1. Make a low offer. Okay, you knew this one. A trick you may not have used, though, is to make a low offer, and then leave your phone number with the seller. Time has a way of making sellers desperate, especially after you just helped convince them that they are asking too much.
2. Be careful with car price guides. Use the “blue book” etc, but try not to pay more than wholesale. I can’t think of many times when people I know have paid more than “bluebook,” so these “average” sales prices are doubtful.
3. Talk to people. This is one of the simplest and effective used car buying tips. Just let friends, family and others know you’re looking for a car. Quite often people would be happy to avoid the whole process of advertising and showing their car if they could just get rid of it by giving a good deal to a friend.
4. Check out the engine. Have a mechanic look at the car, and tell you what it’s likely to need in the next year or so. Then make a list, so the seller can see in writing why you are offering less than he wants.
5. Auctions. See if there is a public auction in your area. If not, maybe you can go with a dealer friend and give him a $100 to buy a car for you.
6. www.carfax.com. It’s around $25 to run vehicle background checks for a month – long enough to find your next car. They’ll show the chain of title, accident reports for the car, and even safety and reliability scores for that model.
7. “Ugly” cars. Watch for cars that sit on the lot for months. Dealers will often sell these “ugly ducklings” at a loss just to move them. Again, you may want to leave your phone number with a low offer.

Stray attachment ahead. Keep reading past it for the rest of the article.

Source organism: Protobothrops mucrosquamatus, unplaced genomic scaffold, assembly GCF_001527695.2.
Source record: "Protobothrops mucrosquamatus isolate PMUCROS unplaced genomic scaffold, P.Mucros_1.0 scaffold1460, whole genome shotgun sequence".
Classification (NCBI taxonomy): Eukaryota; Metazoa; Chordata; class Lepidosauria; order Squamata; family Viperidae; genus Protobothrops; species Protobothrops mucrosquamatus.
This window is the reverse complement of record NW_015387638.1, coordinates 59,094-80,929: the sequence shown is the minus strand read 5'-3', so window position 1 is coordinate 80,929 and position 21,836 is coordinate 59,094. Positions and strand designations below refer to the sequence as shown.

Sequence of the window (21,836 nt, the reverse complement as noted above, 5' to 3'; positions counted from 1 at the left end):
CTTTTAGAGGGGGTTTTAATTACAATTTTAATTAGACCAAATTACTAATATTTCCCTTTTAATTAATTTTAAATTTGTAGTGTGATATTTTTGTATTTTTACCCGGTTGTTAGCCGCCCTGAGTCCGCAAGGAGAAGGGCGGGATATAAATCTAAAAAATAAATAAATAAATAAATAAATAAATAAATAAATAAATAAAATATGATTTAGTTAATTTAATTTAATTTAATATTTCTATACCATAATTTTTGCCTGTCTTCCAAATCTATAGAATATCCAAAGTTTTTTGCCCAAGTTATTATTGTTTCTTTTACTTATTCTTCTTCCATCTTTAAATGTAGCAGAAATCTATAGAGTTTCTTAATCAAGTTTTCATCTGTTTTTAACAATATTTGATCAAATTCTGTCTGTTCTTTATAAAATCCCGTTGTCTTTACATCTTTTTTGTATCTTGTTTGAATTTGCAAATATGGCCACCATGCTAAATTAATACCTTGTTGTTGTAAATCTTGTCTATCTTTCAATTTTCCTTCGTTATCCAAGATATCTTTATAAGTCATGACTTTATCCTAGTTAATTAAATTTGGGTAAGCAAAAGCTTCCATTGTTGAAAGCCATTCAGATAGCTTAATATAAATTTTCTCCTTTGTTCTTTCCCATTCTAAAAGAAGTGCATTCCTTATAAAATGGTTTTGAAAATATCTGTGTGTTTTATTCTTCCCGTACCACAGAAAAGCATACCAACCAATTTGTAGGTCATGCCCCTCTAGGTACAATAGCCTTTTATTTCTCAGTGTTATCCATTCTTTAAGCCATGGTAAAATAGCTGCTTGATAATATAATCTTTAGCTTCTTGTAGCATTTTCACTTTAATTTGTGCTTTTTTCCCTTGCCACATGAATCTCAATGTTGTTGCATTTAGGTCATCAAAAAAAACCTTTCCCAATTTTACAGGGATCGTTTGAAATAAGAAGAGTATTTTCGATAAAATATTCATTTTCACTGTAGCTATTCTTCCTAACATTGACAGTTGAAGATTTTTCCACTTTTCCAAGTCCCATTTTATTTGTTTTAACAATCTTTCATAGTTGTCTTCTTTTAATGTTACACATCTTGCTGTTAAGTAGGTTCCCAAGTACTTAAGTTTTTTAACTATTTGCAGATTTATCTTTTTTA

8. Rental company cars. They are sold fairly cheap when they get the new ones in. Buy at bluebook wholesale or less, because they have had many different drivers, so they’ve more wear than normal.
9. Repos. Credit unions and some small banks do their own selling of repossessed cars. You usually bid on paper, maybe with a $50 deposit, and then get your $50 back if you’re not the winning bidder. If they don’t sell their own repossessions, ask where they are sold.
10. Consider gas mileage. High mileage may be better, but maybe a car that costs $500 less will use only $400 more gas in the two years you expect to own it. Do the math.
The Guide To Better Car Buying Deals
Buying a car is like making a journey into the unknown especially if you do not know the meaning of mileage and the only seats you have sat on inside a car are the ones for the passengers. Without a map, one can get lost, confused by several choices and generally duped into accepting a less than great a deal.